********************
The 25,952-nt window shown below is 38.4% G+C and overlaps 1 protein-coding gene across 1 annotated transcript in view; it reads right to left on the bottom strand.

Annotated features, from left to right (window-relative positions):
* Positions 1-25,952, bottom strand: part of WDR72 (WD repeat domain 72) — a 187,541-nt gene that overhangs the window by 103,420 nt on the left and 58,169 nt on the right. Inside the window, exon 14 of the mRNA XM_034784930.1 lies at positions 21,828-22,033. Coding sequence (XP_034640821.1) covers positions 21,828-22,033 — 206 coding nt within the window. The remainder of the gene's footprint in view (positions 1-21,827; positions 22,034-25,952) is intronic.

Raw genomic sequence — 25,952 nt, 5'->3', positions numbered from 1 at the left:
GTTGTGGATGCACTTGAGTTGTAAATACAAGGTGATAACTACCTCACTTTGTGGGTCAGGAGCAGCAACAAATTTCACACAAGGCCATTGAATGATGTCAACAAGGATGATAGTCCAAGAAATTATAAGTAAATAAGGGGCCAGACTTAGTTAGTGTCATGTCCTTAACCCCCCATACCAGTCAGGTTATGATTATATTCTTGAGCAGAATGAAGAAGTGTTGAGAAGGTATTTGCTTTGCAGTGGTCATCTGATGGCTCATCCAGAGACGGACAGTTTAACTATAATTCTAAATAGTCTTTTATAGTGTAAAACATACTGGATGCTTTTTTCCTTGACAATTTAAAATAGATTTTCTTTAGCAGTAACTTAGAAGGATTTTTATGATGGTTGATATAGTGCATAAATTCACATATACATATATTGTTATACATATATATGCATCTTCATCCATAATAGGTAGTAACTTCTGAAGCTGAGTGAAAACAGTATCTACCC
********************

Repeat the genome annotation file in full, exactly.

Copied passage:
The 25,952-nt window shown below is 38.4% G+C and overlaps 1 protein-coding gene across 1 annotated transcript in view; it reads right to left on the bottom strand.

Annotated features, from left to right (window-relative positions):
* Positions 1-25,952, bottom strand: part of WDR72 (WD repeat domain 72) — a 187,541-nt gene that overhangs the window by 103,420 nt on the left and 58,169 nt on the right. Inside the window, exon 14 of the mRNA XM_034784930.1 lies at positions 21,828-22,033. Coding sequence (XP_034640821.1) covers positions 21,828-22,033 — 206 coding nt within the window. The remainder of the gene's footprint in view (positions 1-21,827; positions 22,034-25,952) is intronic.

Raw genomic sequence — 25,952 nt, 5'->3', positions numbered from 1 at the left:
GTTGTGGATGCACTTGAGTTGTAAATACAAGGTGATAACTACCTCACTTTGTGGGTCAGGAGCAGCAACAAATTTCACACAAGGCCATTGAATGATGTCAACAAGGATGATAGTCCAAGAAATTATAAGTAAATAAGGGGCCAGACTTAGTTAGTGTCATGTCCTTAACCCCCCATACCAGTCAGGTTATGATTATATTCTTGAGCAGAATGAAGAAGTGTTGAGAAGGTATTTGCTTTGCAGTGGTCATCTGATGGCTCATCCAGAGACGGACAGTTTAACTATAATTCTAAATAGTCTTTTATAGTGTAAAACATACTGGATGCTTTTTTCCTTGACAATTTAAAATAGATTTTCTTTAGCAGTAACTTAGAAGGATTTTTATGATGGTTGATATAGTGCATAAATTCACATATACATATATTGTTATACATATATATGCATCTTCATCCATAATAGGTAGTAACTTCTGAAGCTGAGTGAAAACAGTATCTACCC